# Forecast model selection

This question arises most time I teach a forecasting workshop, and it was raised again in the following email I received today:

I have a time series that I have split into training and test datasets with an 80%-20% ratio. I fit a series of different models (ETS, BATS, ARIMA, NN etc) to the training data and generate my forecasts from each model. When evaluating the forecasts against the test set I find the model that gives the best outcome is an ARIMA(1,1,1) that was selected using the auto.arima function. My question is this, should I proceed to fit an ARIMA(1,1,1) to the whole data set, or should I use the auto.arima function again which may give me a slightly different (p,d,q) order as there is now an extra 20% of unseen data available to the forecast model? Any guidance would be greatly received.

If you only have one class of model to consider (e.g., only ETS or only ARIMA), then it is easy enough to select the model on all available data using the AIC, and use the selected model to forecast the future. But if you are selecting between model classes, then you need to use either a training/test split, or (preferably) a time-series cross-validation procedure.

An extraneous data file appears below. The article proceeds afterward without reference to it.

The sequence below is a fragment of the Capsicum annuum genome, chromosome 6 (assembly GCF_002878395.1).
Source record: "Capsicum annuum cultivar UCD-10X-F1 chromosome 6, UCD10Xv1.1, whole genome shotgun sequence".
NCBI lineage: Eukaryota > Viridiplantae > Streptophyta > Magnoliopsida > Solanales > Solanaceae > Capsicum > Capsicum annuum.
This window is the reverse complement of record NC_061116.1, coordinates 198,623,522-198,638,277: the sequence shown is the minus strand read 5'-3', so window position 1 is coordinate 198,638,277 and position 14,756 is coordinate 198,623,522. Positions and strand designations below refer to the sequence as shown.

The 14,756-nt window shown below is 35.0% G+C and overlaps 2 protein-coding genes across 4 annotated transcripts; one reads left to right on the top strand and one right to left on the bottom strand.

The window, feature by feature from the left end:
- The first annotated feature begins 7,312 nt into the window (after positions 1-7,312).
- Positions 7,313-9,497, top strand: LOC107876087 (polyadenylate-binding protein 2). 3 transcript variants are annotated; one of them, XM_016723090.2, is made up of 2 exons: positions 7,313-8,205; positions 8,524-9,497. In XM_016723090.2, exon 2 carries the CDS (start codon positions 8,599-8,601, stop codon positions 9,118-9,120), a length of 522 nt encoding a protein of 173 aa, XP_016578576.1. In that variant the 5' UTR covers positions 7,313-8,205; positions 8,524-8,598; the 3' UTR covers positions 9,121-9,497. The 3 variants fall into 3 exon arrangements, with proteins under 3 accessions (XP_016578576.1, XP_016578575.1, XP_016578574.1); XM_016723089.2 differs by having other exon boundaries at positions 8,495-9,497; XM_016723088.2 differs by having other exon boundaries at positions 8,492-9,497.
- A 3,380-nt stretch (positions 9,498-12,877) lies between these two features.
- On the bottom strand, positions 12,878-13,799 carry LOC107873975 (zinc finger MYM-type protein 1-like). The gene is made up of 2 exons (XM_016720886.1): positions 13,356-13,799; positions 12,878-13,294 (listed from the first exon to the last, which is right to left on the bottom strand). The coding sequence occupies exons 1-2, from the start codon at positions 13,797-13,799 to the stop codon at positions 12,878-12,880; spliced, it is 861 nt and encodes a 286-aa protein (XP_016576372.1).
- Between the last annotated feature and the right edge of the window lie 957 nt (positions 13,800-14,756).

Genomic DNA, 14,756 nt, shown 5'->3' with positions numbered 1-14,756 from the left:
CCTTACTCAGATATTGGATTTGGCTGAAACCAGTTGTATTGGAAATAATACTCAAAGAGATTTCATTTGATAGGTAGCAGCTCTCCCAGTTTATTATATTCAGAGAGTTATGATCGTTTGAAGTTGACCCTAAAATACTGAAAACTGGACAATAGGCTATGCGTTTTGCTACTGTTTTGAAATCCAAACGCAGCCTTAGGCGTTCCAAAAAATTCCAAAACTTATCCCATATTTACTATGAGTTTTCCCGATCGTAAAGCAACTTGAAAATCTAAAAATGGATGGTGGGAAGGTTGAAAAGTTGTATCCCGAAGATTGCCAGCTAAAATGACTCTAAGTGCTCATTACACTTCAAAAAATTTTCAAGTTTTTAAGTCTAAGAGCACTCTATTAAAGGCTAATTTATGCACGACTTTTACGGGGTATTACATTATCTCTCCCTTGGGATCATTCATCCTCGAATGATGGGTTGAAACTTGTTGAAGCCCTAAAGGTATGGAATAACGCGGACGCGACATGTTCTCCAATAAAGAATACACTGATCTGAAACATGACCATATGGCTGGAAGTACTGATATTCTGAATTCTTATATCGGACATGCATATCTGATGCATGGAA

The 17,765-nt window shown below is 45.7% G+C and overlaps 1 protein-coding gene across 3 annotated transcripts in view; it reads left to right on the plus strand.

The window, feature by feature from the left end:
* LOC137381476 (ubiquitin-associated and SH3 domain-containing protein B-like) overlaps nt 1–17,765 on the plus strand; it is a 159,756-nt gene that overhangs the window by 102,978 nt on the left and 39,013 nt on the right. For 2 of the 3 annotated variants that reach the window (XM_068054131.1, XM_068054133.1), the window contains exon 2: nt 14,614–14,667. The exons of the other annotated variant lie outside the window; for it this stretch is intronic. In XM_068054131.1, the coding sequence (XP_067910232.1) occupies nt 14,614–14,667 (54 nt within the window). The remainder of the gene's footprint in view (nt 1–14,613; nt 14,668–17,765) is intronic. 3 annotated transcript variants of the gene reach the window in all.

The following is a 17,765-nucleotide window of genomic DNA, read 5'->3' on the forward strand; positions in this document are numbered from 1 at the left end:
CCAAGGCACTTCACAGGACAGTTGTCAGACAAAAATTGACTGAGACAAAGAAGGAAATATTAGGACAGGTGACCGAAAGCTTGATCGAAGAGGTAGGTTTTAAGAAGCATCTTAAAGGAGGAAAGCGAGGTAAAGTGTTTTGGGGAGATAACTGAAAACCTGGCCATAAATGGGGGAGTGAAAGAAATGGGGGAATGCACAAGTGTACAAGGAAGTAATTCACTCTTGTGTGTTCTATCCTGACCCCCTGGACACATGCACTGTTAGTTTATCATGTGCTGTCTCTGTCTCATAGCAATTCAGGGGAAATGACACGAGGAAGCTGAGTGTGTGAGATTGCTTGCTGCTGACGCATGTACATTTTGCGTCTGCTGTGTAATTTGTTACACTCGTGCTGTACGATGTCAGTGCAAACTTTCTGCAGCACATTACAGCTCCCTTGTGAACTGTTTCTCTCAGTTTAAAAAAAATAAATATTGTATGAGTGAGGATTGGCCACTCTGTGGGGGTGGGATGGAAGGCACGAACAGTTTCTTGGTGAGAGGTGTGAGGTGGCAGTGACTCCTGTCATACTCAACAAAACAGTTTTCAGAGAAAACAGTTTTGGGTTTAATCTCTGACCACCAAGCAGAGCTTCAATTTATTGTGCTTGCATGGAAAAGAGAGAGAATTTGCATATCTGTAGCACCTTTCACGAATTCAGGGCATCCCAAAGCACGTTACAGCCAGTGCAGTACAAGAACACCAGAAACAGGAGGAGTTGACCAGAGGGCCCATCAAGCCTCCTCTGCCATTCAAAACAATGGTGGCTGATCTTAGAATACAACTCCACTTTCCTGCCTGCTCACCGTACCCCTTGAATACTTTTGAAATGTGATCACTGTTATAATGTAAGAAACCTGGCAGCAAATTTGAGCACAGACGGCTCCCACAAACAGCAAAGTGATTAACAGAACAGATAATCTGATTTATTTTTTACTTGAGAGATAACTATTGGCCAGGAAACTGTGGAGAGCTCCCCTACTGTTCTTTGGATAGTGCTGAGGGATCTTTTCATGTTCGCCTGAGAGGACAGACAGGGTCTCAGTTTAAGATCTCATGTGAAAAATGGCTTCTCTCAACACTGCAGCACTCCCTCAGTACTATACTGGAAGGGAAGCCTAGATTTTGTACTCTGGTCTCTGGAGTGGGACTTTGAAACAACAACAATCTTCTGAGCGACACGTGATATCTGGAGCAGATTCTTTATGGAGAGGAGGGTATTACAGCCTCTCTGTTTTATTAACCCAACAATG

If you use time-series cross-validation, then there would usually be different models selected for each training set, and the cross-validated error is a measure of how well the model class works for your data. In that case, there is no single model for the training data, and you are selecting the *model class* rather than a specific model. This makes it clear that you should then apply the selected model class to all the data, when forecasting beyond the end of the available data. In other words, if you choose ARIMA over ETS, then you would then fit an ARIMA model to all the data, and use that model to forecast the future.

You can think of a simple training/test split as a special case of time-series cross-validation, where there is a single fold. So the same argument applies. That is, you are selecting the model class that works best for your data, and so you should apply that model class to all the data, when forecasting beyond the end of the available data.

This example also illustrates why it is important to use a time-series cross-validation procedure, rather than a simple training/test split. In this case, the ARIMA model was selected because it happened to work best for the particular training/test split that was used. But if a different split had been used, then a different model might have been selected. So the model selection is not stable. By averaging over multiple folds using a time-series cross-validation procedure, you can get a more stable estimate of the model class that works best for your data.